Another good tip, though you may be doing it already, is to use a bit of wax on the screw threads to make it drive easier.
I make my own thread wax that I sell to friends and a local shop and it works awesome. I use paraffin, bees wax and mineral oil, and it makes screws drive into hardwood like butter.
If you want a small tub, let me know, I’ll throw you one just so you don’t have to go though this mess again. And if you like it, tell your friends!

Nice recovery too! Good luck with the rest of it!

-- Kenny

View Philip's profile

Philip

1146 posts in 1257 days


#7 posted 03-01-2012 05:35 AM

Good save Tim! It’s all about knowing how to fix the darn mistakes.

-- I never finish anyth

View stefang's profile

stefang

13523 posts in 2052 days


#8 posted 03-01-2012 09:37 AM

I can’t tell you how many times I’ve had similar experiences with cheap hinge screws Tim. You did a good job recovering from the problem. One of the best woodworking skills to have is the ability to fix things that go wrong. I usually spend about 90% of my project time doing that, lol.

-- Mike, an American living in Norway.

View Jim Bertelson's profile

Jim Bertelson

3681 posts in 1882 days


#9 posted 03-01-2012 06:05 PM

Been there and done that also. I generally just use some paraffin on the screws, but Kenny’s mix sounds even better. Outdoor or items I am gonna finish with BLO, I just use BLO as the lubricant. For outside projects that serves to seal the screw as well.

Nice save, nothing more irritating. Seems to me that on occasion, I have drilled a larger hole down to the piece, extracted in a variety of ways including an narrow nosed vise grip to turn it out with, or even cut a slot with a dremel in the broken off piece and used a screwdriver. Then glued in a piece of dowel, and redid it…......but with different screws.

-- Jim, Anchorage Alaska

View Tim Dahn's profile

Tim Dahn

1474 posts in 2283 days


#10 posted 03-01-2012 10:16 PM

Jimi_C and Kenny, Heading to the woodworking show tomorrow in Fredericksburg, Va. The extractors and Gimlets have been added to my list.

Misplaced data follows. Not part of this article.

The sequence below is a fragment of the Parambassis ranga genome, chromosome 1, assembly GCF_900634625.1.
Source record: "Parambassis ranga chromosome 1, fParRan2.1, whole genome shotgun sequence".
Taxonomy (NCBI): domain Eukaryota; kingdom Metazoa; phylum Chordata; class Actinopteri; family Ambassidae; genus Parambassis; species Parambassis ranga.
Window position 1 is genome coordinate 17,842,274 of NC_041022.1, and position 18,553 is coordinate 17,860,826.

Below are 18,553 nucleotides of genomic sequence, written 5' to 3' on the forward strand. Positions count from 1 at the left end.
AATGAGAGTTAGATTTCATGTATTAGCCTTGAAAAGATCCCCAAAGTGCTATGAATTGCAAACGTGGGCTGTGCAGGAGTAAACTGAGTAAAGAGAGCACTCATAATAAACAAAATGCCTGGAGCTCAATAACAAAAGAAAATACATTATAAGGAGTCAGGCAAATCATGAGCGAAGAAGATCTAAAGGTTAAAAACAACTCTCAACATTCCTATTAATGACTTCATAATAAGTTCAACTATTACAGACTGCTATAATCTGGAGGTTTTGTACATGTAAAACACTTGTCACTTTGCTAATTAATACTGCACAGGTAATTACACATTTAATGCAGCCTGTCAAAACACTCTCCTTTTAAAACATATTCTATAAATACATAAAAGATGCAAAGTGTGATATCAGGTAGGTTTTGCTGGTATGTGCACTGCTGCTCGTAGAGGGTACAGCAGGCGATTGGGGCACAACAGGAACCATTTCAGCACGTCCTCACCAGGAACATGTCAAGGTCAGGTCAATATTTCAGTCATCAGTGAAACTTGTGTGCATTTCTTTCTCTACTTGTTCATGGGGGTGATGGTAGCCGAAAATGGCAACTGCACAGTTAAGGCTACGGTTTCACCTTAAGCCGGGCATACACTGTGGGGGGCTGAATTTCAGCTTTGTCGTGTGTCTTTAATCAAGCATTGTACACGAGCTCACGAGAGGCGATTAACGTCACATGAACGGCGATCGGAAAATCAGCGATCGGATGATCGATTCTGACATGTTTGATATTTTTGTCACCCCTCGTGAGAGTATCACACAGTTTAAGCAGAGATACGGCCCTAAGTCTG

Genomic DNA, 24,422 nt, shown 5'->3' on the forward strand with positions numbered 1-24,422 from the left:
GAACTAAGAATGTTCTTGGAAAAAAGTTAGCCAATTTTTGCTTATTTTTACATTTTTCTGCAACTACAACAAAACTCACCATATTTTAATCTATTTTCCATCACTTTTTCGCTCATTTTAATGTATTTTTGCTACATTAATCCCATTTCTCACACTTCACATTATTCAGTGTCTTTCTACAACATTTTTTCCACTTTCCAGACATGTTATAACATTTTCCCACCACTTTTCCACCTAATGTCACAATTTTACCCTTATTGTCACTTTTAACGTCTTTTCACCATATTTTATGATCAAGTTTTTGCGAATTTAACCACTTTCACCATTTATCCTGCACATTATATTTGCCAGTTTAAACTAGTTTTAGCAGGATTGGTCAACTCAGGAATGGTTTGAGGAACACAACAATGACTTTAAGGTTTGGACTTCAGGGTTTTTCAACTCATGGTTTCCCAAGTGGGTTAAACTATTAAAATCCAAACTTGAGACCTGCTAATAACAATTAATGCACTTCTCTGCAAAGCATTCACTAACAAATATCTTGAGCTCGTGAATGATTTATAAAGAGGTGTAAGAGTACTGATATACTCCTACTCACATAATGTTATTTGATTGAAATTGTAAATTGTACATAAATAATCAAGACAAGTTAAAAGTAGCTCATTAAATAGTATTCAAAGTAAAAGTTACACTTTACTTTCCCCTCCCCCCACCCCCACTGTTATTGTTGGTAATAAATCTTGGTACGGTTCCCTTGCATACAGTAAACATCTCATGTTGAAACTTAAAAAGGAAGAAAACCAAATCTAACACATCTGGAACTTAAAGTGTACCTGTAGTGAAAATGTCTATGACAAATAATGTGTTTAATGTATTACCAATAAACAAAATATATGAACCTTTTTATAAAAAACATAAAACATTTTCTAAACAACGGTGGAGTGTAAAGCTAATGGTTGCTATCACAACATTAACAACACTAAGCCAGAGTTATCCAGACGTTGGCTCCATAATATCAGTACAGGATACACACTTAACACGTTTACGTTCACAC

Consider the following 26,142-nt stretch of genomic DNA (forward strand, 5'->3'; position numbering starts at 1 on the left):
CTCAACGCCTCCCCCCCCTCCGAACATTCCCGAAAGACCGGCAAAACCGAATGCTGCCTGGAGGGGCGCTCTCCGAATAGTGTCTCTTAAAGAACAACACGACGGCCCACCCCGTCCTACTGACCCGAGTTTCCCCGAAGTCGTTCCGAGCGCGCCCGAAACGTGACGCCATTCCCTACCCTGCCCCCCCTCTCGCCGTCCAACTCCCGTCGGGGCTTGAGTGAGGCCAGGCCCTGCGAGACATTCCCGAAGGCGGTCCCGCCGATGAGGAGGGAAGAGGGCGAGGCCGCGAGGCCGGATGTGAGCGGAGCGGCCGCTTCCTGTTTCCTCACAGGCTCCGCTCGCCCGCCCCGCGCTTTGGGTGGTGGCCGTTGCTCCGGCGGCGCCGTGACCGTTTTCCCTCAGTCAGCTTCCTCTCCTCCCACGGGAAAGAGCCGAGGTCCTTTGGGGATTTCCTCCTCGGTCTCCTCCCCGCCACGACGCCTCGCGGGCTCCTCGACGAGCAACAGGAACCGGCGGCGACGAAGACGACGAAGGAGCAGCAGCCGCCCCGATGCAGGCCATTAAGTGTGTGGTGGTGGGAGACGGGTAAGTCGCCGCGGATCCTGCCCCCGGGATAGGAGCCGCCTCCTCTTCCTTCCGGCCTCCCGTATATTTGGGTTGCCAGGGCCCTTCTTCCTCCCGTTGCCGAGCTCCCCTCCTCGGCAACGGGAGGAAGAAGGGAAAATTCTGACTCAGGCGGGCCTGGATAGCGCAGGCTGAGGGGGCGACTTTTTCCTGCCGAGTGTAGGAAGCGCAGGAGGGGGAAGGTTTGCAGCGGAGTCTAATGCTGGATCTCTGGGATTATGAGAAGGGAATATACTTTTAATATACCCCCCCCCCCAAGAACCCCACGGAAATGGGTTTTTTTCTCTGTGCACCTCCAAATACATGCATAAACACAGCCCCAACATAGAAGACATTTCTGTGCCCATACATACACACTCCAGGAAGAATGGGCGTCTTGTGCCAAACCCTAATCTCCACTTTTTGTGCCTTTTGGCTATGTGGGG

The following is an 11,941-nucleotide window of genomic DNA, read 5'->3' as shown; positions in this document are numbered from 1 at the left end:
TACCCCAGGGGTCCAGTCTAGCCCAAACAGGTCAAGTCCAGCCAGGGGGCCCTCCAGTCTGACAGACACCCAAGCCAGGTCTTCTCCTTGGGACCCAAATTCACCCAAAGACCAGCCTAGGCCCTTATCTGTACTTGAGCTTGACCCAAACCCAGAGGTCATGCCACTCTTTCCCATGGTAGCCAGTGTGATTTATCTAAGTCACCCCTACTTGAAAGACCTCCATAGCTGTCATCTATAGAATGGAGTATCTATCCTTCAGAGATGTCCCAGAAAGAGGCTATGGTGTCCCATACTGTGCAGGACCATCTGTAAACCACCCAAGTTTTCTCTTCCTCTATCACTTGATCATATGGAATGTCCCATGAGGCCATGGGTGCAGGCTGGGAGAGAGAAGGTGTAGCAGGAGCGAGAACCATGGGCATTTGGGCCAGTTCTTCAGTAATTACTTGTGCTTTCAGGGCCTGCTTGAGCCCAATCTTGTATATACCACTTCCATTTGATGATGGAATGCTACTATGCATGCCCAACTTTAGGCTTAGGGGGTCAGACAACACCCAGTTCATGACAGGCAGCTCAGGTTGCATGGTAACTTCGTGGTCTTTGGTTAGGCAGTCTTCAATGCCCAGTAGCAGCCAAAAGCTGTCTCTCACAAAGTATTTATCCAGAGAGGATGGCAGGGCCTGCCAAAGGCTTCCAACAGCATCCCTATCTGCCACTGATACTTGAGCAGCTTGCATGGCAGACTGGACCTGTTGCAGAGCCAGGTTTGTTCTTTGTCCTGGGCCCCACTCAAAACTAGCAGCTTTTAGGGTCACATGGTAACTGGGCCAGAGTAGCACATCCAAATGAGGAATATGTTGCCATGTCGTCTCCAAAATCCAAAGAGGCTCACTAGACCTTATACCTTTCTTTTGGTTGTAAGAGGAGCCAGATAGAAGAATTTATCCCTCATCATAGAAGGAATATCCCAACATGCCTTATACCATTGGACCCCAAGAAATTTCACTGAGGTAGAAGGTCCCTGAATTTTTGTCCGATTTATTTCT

I decided to cut away the wood on this particular hinge due to multiple pieces of metal in the wood, I wanted to be sure to get them all. The other hinge I was able to remove the screw without disturbing the entire hinge area.

-- Good judgement comes from experience and experience comes from poor judgement.

View 489tad's profile

489tad

2443 posts in 1729 days


#11 posted 03-02-2012 04:47 AM

As stated above, nice save! I bought some crap screws from big box. As they go in you can see most of the heads are not concentric tothe body. Snap!!! Great job on the cabinet. Looking forward to the finish.

-- Dan, Naperville IL, I.G.N.

View Jim Bertelson's profile

Jim Bertelson

3681 posts in 1882 days


#12 posted 03-02-2012 03:46 PM

I may get a trip to a Woodcraft or Rockler in May, probably in Seattle. Never been to one of those places. I have to start forming my wish list for La Conner. I have never heard of gimlets until a week ago. But they sound like they are useful gizmos.

-- Jim, Anchorage Alaska

View Grumpy's profile

Grumpy

19586 posts in 2569 days


#13 posted 03-03-2012 11:10 PM

Ouch, but good end result.

-- Grumpy - "Always look on the bright side of life"- Monty Python

View helluvawreck's profile

helluvawreck

15983 posts in 1584 days


#14 posted 03-04-2012 01:01 PM

This is really coming along. Good repair, BTW.

helluvawreck aka Charles
http://woodworkingexpo.wordpress.com

-- If a man does not keep pace with his companions, perhaps it is because he hears a different drummer. Let him step to the music which he hears, however measured or far away. Henry David Thoreau